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Free Online Acting School Education for New Student Actors

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So you like acting.

The first step is to figure out why. Ask yourself, "Why do I want to be an actor?"

If you want to be rich and famous, that can be a long and difficult road that requires a lot of luck.

But if you want to be an actor because it is fun or it brings you joy or you like entertaining others, then this could be the right choice for you.

Decide why you want to act, figure out why it is important to you and what kind of actor you want to be.


Lesson 1 question for your journal: "Why do you want to be an actor?"

Write your answer to the question above your journal.

After you post your journal below on "Why do you want to be an actor?" then GO TO LESSON 2 of the acting school.


Before looking at your own acting, look at other people's acting. Your first homework assignment is to watch a movie and select an actor that you feel did an amazing performance that you can learn from.

When picking a movie to watch, think about a movie that had a major impact on you. What is your favorite movie and why? Is it the actors? Is there an actor in your favorite movie that you think is outstanding?

Watch a movie and pick an actor who you think was amazing. What actor did you believe was "real"? Sometimes famous actors aren't the best actors. Was there an actor who was better than the well known person? Was there an actor who made you believe that they were really that character? Or was there an actor who totally changed who they were for the role and were different than you've ever seen them before?

Write in your journal about the actor you watched and add your comments to the lesson video. Did they become the character? Why was their performance good? What made them better than other actors? Or did all the actors work together and perform as a team?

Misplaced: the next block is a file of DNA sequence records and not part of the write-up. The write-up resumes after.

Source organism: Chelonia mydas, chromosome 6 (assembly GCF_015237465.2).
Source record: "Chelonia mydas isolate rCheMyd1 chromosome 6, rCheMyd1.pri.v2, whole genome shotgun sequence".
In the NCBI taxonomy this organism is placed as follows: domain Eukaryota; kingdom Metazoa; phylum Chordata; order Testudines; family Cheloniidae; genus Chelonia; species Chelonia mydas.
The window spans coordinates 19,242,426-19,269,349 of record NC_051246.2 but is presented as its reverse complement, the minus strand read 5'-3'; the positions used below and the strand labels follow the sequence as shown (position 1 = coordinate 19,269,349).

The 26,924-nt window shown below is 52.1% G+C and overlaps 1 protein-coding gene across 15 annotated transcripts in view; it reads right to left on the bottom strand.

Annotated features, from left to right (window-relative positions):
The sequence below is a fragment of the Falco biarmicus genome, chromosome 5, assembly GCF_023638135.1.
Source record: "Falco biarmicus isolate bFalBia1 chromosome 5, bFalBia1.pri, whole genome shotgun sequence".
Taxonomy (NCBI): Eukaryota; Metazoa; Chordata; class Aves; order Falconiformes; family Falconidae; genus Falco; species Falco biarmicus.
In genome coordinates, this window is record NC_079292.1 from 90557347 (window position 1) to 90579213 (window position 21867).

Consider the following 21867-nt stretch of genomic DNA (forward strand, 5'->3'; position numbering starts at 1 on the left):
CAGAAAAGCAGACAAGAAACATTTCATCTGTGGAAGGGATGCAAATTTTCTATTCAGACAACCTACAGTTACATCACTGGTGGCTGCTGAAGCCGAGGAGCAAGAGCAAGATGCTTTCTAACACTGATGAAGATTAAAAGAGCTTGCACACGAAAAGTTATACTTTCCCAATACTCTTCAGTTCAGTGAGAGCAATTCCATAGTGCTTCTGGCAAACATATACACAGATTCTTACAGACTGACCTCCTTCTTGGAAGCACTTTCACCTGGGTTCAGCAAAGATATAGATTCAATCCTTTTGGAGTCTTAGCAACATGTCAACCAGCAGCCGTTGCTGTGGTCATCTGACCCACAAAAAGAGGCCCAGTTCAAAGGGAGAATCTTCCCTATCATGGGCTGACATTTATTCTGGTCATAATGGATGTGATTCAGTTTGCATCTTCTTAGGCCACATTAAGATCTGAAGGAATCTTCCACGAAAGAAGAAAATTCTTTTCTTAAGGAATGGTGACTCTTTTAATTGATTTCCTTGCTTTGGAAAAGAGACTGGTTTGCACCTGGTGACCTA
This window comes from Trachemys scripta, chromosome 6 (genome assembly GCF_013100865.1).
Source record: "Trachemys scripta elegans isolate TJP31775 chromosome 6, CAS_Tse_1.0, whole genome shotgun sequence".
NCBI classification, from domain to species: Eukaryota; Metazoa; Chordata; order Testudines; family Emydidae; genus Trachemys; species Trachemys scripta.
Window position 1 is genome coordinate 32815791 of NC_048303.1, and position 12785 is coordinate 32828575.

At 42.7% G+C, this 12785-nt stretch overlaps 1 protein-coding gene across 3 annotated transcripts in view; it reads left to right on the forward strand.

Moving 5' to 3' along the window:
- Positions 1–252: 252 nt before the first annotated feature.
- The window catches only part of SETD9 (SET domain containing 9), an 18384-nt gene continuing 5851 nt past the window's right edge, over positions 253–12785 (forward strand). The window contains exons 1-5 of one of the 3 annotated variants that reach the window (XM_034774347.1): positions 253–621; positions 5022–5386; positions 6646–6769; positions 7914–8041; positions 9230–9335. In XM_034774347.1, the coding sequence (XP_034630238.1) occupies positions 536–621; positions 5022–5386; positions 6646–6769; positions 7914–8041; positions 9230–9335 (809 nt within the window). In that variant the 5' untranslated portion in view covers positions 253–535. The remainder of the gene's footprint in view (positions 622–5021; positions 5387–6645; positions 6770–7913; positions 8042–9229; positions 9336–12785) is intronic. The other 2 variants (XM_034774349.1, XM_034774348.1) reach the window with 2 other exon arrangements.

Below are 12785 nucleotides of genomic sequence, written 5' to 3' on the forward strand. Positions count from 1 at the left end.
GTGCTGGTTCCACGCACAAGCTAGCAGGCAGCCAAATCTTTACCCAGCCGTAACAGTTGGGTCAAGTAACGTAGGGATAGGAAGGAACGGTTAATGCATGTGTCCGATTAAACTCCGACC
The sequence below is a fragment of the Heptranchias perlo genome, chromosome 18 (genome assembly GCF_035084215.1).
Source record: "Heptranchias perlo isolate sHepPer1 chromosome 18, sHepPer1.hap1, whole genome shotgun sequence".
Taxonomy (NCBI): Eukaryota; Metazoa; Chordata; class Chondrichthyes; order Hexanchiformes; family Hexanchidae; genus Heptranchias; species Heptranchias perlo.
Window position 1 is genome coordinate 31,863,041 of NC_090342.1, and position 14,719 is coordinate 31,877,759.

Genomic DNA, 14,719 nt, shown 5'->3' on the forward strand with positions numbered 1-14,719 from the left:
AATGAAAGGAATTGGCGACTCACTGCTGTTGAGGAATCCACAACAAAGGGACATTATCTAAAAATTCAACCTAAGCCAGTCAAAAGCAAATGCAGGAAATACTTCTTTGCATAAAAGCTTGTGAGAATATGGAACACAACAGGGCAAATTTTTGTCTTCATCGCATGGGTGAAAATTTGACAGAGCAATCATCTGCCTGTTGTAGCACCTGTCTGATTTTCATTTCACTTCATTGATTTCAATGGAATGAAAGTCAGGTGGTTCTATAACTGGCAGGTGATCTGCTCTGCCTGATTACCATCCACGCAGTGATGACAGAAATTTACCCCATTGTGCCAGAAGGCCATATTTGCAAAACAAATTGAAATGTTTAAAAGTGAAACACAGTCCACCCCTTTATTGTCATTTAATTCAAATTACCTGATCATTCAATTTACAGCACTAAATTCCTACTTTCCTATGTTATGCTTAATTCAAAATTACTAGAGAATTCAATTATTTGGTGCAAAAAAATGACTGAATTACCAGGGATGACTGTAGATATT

Watch the Lesson 3 video with acting tips from professional actors in Hollywood and Broadway.

Answer the following questions in the video's comments section:

What advice was the most helpful from these actors?

What questions do you have about acting that was not answered by these professionals?

Lesson 4
Reviewing humorous, funny acting

Watch the following comedy performances:

Top 10 Comedy Monologues

Watch the above funny (humorous) acting performances in these videos.

Answer the following questions in your journal and in the video comments:

Which monologue video do you feel was the best?

Why do you feel this was the best performance out of all these videos?

What was honest and real about the performance?

How do you feel this actor did a good job with the character?

BONUS: Leave an encouraging and kind comment for the actor on the YouTube video comments (being a good actor is being a positive member of the team and encouraging your fellow actors - directors like team players).

Advice on Agents and Acting from Eden Cupid of Netflix's Umbrella Academy

Lesson 5

Watch the following serious (dramatic) acting performances in the videos:

Answer the following questions in your journal:

Which monologue video do you feel was the best?

Why do you feel this was the best performance out of all these videos?

What was honest and real about the performance?

How do you feel this actor did a good job with the character?

BONUS: Leave an encouraging and kind comment for the actors on the YouTube video comments.

Oh hi Mark! Greg Sestero shares acting tips and advice

Lesson 6

As an actor, you should create an acting reel to show your skills. For your reel video, select two contrasting monologues that show your range as an actor. Find two that are very different from each other - one comedy, one dramatic - or two with very different characters. For example, the character in one monologue is good, kind and innocent and the character in the other one is evil or angry or upset.